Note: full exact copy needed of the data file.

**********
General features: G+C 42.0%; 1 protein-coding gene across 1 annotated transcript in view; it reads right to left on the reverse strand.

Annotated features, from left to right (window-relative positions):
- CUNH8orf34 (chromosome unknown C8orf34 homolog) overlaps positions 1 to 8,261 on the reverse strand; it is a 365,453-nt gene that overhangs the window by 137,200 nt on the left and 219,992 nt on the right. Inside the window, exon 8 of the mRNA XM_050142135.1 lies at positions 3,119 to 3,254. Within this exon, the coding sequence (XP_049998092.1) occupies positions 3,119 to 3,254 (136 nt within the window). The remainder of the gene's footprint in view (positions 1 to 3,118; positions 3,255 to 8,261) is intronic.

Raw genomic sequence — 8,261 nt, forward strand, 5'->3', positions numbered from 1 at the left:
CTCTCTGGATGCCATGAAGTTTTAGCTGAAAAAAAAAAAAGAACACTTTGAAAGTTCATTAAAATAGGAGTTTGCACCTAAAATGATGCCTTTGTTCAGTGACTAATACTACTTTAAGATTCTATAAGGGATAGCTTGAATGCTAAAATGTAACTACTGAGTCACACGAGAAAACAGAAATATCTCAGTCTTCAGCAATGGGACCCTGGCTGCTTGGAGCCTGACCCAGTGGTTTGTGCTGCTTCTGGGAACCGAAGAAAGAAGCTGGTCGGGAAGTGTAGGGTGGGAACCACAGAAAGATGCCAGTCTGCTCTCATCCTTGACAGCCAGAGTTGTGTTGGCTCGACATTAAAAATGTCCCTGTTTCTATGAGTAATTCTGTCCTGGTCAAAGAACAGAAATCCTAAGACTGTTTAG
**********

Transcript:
General features: G+C 42.0%; 1 protein-coding gene across 1 annotated transcript in view; it reads right to left on the reverse strand.

Annotated features, from left to right (window-relative positions):
- CUNH8orf34 (chromosome unknown C8orf34 homolog) overlaps positions 1 to 8,261 on the reverse strand; it is a 365,453-nt gene that overhangs the window by 137,200 nt on the left and 219,992 nt on the right. Inside the window, exon 8 of the mRNA XM_050142135.1 lies at positions 3,119 to 3,254. Within this exon, the coding sequence (XP_049998092.1) occupies positions 3,119 to 3,254 (136 nt within the window). The remainder of the gene's footprint in view (positions 1 to 3,118; positions 3,255 to 8,261) is intronic.

Raw genomic sequence — 8,261 nt, forward strand, 5'->3', positions numbered from 1 at the left:
CTCTCTGGATGCCATGAAGTTTTAGCTGAAAAAAAAAAAAGAACACTTTGAAAGTTCATTAAAATAGGAGTTTGCACCTAAAATGATGCCTTTGTTCAGTGACTAATACTACTTTAAGATTCTATAAGGGATAGCTTGAATGCTAAAATGTAACTACTGAGTCACACGAGAAAACAGAAATATCTCAGTCTTCAGCAATGGGACCCTGGCTGCTTGGAGCCTGACCCAGTGGTTTGTGCTGCTTCTGGGAACCGAAGAAAGAAGCTGGTCGGGAAGTGTAGGGTGGGAACCACAGAAAGATGCCAGTCTGCTCTCATCCTTGACAGCCAGAGTTGTGTTGGCTCGACATTAAAAATGTCCCTGTTTCTATGAGTAATTCTGTCCTGGTCAAAGAACAGAAATCCTAAGACTGTTTAG